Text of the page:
I'm not sure why you initially blamed this on "aging factories, inflexible unions, and shoddy quality" ["10 Cars That Sank Detroit," usnews.com]. These are symptoms of bad management. I don't know who American car makers are trying to market to, but over the last 25 years it sure hasn't been me. Even today, small, fuel-efficient American cars seem to be marketed primarily to college students and other first-time buyers. The rest of the small-car market is completely ignored.
Comment by James of CO
Bankruptcy will not result in the elimination of GM. It will result in a complete restructuring of the company. In the end, they will be a smaller and more effective company. The difference between bankruptcy and bailout is that in a bankruptcy, it is the owners, venders, creditors, and employees that "pay the price." In a bailout, it is the taxpayers that "pay the price." Another difference—bankruptcy may solve the problem, and a bailout will postpone the problem.
Comment by Richard Greer of IA
I think the Detroit Three need to go. They have ignored their customers' needs for decades. Their market share dwindled, and all they did to counter that was to build more profit-making vehicles for the stalwart Detroit buyers that care nothing about quality, value, or economy. The United Auto Workers Union is a greedy entity that needs to be dissolved. I hope the government will not make us pay for Detroit's mistakes.
Comment by Jim of TX
The free-enterprise system relies upon the success of the automobile industry, just like any other industry. Produce a car that competes with the foreign product, and I will buy one tomorrow. In the meantime, I will continue to use my 1986 Cadillac that is paid for, has low taxes because of its age, and does 17 miles to the gallon after doing 116,000 miles.
Comment by Phil Rogers of MO
During the 1960s and 1970s, when Detroit was building nothing but junk, I owned five Volvos and a Saab; all but one of which was good for 50,000 miles or more. Since 1979, I have owned five GM products, four of which lasted more than 200,000 miles. My 1986 Pontiac 6000 topped 300,000, my 1995 Chevy Tahoe is still going strong at 249,000, and my 2005 GMC Envoy is a real gem. GM has produced some duds over the years, but their quality is as good as anybody's.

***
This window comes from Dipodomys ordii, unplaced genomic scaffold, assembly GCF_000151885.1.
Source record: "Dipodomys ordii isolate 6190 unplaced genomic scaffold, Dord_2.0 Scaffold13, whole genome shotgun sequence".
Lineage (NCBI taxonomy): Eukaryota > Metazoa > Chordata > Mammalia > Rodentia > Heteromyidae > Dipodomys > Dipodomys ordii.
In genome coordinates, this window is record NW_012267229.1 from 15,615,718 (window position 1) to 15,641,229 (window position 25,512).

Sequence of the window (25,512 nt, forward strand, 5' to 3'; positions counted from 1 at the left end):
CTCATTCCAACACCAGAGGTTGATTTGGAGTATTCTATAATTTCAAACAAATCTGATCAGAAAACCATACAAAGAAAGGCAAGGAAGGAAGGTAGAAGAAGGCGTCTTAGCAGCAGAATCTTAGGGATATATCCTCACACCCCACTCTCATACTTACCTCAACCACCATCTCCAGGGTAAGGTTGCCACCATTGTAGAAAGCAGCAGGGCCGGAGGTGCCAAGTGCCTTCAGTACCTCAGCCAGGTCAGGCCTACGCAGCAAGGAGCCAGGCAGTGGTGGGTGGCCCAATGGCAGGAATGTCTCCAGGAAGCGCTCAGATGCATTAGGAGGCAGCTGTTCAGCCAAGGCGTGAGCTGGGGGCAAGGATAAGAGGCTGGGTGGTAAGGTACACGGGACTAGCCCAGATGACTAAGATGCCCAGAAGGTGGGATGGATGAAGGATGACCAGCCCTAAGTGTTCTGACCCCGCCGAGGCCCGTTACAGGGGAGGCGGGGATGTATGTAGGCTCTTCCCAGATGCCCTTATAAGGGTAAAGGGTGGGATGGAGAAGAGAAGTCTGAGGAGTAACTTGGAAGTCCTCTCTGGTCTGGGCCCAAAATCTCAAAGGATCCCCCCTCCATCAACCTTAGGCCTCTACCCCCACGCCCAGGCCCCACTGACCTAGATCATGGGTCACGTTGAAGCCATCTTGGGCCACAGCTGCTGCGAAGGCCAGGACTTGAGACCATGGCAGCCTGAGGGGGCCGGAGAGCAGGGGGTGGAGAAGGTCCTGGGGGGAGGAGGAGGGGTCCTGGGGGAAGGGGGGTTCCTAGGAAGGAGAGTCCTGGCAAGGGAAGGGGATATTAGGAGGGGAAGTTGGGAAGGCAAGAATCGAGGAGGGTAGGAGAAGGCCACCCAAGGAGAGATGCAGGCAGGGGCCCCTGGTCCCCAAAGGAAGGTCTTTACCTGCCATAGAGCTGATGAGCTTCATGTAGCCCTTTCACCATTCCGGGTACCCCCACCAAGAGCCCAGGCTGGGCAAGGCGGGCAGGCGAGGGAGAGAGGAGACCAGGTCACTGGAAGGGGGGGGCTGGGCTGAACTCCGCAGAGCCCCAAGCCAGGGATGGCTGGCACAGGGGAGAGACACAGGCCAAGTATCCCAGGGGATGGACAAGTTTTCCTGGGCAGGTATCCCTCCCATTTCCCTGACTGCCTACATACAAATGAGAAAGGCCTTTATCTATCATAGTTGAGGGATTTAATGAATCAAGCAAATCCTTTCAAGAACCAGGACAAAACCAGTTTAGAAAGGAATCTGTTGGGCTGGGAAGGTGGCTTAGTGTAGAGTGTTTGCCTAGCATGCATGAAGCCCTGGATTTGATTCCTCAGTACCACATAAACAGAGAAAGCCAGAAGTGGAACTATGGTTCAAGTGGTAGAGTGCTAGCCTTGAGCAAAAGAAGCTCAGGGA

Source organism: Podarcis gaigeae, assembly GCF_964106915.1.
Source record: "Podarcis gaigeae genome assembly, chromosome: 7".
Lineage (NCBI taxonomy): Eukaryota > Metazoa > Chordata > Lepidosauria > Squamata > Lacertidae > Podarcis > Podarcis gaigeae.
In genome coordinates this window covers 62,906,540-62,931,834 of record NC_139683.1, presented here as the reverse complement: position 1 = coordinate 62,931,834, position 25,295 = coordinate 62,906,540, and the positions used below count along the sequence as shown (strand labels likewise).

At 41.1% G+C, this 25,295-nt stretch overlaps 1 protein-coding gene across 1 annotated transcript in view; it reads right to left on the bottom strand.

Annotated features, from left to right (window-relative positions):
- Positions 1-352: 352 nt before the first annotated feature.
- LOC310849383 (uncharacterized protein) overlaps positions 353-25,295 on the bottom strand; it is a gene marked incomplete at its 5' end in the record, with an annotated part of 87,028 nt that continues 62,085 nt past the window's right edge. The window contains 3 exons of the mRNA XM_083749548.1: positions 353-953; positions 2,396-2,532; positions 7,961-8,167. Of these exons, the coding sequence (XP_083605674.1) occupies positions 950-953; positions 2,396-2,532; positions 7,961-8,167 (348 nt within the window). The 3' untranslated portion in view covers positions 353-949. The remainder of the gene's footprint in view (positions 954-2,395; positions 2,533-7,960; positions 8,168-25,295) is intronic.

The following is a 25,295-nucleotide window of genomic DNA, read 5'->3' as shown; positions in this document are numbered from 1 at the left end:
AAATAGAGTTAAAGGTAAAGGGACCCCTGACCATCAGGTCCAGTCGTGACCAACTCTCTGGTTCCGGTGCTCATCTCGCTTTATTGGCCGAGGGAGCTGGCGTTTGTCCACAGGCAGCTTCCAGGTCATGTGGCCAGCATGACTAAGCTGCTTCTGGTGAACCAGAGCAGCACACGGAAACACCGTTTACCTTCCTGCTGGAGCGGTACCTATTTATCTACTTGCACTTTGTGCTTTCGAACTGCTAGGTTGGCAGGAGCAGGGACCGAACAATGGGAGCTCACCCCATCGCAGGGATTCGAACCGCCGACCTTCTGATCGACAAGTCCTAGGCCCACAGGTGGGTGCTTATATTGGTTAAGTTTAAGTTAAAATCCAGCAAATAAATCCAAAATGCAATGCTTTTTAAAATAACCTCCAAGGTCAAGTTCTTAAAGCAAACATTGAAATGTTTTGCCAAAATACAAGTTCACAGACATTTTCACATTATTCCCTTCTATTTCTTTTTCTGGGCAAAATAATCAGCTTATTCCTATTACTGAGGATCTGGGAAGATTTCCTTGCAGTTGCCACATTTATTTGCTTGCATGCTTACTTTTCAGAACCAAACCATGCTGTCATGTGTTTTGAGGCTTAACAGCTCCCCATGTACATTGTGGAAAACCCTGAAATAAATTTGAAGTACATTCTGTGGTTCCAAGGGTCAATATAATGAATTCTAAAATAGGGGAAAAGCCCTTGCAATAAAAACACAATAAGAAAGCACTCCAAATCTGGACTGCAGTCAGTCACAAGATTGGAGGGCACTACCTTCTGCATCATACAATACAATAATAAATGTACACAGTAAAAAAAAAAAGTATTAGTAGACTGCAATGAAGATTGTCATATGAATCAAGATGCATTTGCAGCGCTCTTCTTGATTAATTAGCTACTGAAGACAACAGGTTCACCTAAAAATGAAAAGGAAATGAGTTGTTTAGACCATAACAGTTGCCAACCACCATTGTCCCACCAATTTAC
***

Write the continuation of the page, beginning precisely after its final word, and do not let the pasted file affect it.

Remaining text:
Comment by Wes Ewell of MA
There was a day when American cars were the high standard of the world. Sadly, that day is long past. For the last 40 years or so, Detroit has served the public third-rate cars at first-rate prices. I made the mistake of buying a Chrysler minivan back in the early 1990s. That was by far the worst car I ever owned. I swore that never again would I get burned by an American car and have been very happy driving Toyotas ever since.
Comment by Fred of CA
My 2000 Ford Focus lasted over 200,000 miles with no significant problems and also got good gas mileage. The American product is still good and reliable.
Comment by Steve of TN
All automakers are hurting right now, not just the Big Three. Toyota sales are way down, with only the Prius bolstering its sales. Nobody is buying cars because we are heading into a depression. If we bail out banks, we should probably bail out GM, too. Make these banks and GM pay the taxpayers back with interest when times are good again or give us a share in stocks if you want to stay afloat.
Comment by Tom of MI
This writer might take a bit of flak, but he is right. Detroit has been putting out junk for years, and it has finally caught up with them. Detroit still cannot make a four-cylinder engine that will last as long as Asian engines; this is a fact. Unions have also played a big part in the downfall of Detroit. With cheap labor abroad, how do they think they can compete with low-cost cars like Hyundai and Kia?
Comment by R. Mace of TX
The Big Three are desperately out of touch, and the union needs a new brain. However, they involve a huge part of the faltering economy. If you lose an arm out of stupidity or worse, are things made better by chopping off the other one? They deserve punishment, but, more important, we deserve solutions.
Comment by Martin Washburn of NY